Small representations of animals seem to have functioned as amulets already in the Predynastic Period (ca. 4500–3100 B.C.). In the Old Kingdom (ca. 2649–2150 B.C.), most amulets took an animal form or were symbols (often based on hieroglyphs), although generalized human forms occurred. Amulets depicting recognizable deities begin to appear in the Middle Kingdom (ca. 2030–1640 B.C.), and the New Kingdom (ca. 1550–1070 B.C.) showed a further increase in the range of amulet forms. With the Third Intermediate Period (ca. 1070–712 B.C.), there was an explosion in the quantity of amulets, and many new types, especially deities, appeared.


Saturday, January 24, 2015

All change at the Valley Temple

A garden and a brick structure uncovered at the Dahshour Necropolis have changed views of the functions of a pyramid complex, writes Nevine El-Aref

In the parched desert of the Dahshour Royal Necropolis, the southernmost area of the Memphis Necropolis, a number of pyramids are revealing the changes in ancient Egyptian architecture that occurred during the Third and Fourth Dynasties, with step pyramids giving way to the first true pyramids.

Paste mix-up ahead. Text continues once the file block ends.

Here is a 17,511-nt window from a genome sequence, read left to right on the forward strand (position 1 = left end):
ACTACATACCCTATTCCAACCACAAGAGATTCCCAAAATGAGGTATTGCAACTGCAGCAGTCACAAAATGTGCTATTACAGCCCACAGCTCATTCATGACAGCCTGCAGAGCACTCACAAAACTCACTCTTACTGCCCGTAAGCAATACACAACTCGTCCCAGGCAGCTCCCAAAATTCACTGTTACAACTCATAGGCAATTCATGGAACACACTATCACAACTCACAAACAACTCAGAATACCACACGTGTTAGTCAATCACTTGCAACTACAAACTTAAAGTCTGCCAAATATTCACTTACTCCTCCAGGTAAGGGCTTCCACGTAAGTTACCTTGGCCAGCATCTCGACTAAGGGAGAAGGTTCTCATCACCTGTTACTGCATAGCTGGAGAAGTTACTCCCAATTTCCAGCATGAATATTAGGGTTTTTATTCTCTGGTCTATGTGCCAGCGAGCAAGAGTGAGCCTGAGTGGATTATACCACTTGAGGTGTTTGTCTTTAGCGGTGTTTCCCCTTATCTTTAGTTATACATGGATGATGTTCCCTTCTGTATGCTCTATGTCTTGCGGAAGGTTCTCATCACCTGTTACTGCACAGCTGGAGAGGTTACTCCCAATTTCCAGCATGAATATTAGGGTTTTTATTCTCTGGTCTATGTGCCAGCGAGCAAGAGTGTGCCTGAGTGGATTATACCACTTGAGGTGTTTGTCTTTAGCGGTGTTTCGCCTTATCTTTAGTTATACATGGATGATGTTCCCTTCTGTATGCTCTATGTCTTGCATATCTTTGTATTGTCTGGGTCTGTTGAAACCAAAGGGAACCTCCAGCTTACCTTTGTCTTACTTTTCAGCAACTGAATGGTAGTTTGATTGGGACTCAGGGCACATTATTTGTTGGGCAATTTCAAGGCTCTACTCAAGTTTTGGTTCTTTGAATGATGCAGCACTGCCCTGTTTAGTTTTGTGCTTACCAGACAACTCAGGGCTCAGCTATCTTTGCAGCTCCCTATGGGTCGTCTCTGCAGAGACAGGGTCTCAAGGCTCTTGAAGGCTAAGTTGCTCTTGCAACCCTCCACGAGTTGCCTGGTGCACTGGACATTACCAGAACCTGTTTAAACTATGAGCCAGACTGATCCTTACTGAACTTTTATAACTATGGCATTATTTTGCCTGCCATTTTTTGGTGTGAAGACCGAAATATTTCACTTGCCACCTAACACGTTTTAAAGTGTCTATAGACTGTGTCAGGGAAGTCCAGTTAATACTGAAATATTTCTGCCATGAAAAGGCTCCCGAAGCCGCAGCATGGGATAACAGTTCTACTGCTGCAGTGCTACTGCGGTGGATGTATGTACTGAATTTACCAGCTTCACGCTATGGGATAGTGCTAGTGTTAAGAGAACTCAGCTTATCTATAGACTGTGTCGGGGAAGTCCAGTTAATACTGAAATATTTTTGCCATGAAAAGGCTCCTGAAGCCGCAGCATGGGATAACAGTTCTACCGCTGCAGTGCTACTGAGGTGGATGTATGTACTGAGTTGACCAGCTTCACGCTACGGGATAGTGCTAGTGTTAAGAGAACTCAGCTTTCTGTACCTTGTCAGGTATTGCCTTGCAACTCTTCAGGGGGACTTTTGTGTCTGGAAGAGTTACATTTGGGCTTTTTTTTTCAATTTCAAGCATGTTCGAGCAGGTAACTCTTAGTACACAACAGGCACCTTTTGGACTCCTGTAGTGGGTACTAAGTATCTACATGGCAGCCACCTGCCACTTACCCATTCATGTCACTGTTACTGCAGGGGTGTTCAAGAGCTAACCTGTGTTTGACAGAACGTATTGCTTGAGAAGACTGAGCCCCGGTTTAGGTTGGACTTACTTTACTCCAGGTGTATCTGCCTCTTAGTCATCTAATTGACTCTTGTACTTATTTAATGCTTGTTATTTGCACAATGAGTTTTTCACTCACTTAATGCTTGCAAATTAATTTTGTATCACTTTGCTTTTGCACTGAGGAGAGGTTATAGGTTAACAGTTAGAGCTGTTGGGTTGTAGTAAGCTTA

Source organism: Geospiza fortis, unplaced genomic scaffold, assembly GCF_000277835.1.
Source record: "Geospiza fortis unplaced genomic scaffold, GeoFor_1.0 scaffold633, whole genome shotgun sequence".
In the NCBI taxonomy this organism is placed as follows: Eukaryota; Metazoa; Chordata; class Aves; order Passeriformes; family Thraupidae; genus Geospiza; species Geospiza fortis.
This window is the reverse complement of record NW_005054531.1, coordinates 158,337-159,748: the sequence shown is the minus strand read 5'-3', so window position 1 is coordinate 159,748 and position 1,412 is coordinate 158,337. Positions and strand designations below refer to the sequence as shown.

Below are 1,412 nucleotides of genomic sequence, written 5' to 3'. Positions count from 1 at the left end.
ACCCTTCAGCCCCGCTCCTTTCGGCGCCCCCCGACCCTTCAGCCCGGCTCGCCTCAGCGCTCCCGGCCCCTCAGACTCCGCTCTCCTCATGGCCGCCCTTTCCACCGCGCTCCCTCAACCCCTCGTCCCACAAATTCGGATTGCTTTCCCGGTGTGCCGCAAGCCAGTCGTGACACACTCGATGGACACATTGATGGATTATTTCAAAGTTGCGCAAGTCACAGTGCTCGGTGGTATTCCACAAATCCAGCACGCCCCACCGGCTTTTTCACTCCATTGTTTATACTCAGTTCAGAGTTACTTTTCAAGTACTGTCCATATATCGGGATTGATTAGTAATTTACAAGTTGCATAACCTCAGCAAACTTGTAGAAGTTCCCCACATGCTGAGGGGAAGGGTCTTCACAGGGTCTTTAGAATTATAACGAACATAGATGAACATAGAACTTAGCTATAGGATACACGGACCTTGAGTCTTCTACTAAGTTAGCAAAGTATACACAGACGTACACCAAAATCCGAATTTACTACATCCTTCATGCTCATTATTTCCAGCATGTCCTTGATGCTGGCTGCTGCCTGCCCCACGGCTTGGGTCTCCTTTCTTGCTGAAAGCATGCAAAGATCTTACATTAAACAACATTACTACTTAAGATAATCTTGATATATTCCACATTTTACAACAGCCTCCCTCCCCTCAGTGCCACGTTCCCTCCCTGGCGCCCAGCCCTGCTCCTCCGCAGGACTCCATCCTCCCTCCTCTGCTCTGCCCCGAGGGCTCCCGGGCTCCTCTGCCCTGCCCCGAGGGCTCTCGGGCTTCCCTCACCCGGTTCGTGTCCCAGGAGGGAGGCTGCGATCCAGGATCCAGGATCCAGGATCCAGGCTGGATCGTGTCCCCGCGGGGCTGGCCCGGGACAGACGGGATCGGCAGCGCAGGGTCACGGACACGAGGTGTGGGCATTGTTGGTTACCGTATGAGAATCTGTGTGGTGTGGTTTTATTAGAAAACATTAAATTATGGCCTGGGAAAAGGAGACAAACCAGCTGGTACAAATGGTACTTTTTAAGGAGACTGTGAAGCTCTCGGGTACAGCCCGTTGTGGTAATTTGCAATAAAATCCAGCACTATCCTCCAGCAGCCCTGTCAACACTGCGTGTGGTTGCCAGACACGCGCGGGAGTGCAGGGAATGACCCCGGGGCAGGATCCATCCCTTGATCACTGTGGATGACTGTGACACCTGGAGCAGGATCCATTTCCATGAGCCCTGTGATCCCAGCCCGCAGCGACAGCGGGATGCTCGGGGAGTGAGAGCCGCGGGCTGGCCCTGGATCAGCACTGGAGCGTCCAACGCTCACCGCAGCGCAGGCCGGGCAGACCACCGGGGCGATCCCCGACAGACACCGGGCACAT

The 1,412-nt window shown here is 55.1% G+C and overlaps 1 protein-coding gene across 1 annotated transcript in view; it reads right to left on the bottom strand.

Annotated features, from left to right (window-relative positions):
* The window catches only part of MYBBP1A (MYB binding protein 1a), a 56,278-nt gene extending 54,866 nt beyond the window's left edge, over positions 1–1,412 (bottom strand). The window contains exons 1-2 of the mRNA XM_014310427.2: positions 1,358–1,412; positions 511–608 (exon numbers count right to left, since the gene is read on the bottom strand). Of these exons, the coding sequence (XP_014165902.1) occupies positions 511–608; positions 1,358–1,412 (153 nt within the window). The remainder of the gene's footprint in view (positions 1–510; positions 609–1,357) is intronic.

There is the Bent Pyramid, the first attempt at building a complete pyramid carried out by the Fourth Dynasty king Senefru, who took pyramid construction to a new level. There is also the Red Pyramid, the first truly smooth-sided pyramid.

 Several kings of the Twelfth and Thirteenth Dynasties also built pyramids at Dahshour, among them Amenemhat II, Sesostris III, and Amenemhat III, who built a pyramid encased in black stone.

A military zone until 1996, the site remained untouched for many years, except for excavations carried out by Egyptologist Ahmed Fakhri in the 1950s, and later by German Egyptologist Reiner Stadelmann. Although several tombs and funerary structures were unearthed, Dahshour still retains many of the secrets of the ancient Egyptians.